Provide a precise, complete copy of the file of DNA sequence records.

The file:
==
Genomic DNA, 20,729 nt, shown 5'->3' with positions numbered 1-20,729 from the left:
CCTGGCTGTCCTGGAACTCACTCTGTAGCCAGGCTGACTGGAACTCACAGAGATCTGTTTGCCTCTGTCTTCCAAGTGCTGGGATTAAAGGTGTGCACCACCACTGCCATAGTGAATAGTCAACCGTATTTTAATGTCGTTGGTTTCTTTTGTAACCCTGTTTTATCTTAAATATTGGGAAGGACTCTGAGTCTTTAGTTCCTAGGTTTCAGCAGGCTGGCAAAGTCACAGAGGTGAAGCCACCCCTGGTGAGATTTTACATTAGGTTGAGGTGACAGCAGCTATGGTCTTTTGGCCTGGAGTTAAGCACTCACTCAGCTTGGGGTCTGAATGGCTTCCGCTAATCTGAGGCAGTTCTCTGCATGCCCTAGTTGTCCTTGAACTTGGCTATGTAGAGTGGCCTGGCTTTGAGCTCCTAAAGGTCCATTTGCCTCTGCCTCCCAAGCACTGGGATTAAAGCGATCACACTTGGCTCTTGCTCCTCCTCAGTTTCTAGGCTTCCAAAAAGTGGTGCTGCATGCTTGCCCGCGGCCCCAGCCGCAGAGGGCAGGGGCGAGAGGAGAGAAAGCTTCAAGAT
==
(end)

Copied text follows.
Genomic DNA, 20,729 nt, shown 5'->3' with positions numbered 1-20,729 from the left:
CCTGGCTGTCCTGGAACTCACTCTGTAGCCAGGCTGACTGGAACTCACAGAGATCTGTTTGCCTCTGTCTTCCAAGTGCTGGGATTAAAGGTGTGCACCACCACTGCCATAGTGAATAGTCAACCGTATTTTAATGTCGTTGGTTTCTTTTGTAACCCTGTTTTATCTTAAATATTGGGAAGGACTCTGAGTCTTTAGTTCCTAGGTTTCAGCAGGCTGGCAAAGTCACAGAGGTGAAGCCACCCCTGGTGAGATTTTACATTAGGTTGAGGTGACAGCAGCTATGGTCTTTTGGCCTGGAGTTAAGCACTCACTCAGCTTGGGGTCTGAATGGCTTCCGCTAATCTGAGGCAGTTCTCTGCATGCCCTAGTTGTCCTTGAACTTGGCTATGTAGAGTGGCCTGGCTTTGAGCTCCTAAAGGTCCATTTGCCTCTGCCTCCCAAGCACTGGGATTAAAGCGATCACACTTGGCTCTTGCTCCTCCTCAGTTTCTAGGCTTCCAAAAAGTGGTGCTGCATGCTTGCCCGCGGCCCCAGCCGCAGAGGGCAGGGGCGAGAGGAGAGAAAGCTTCAAGAT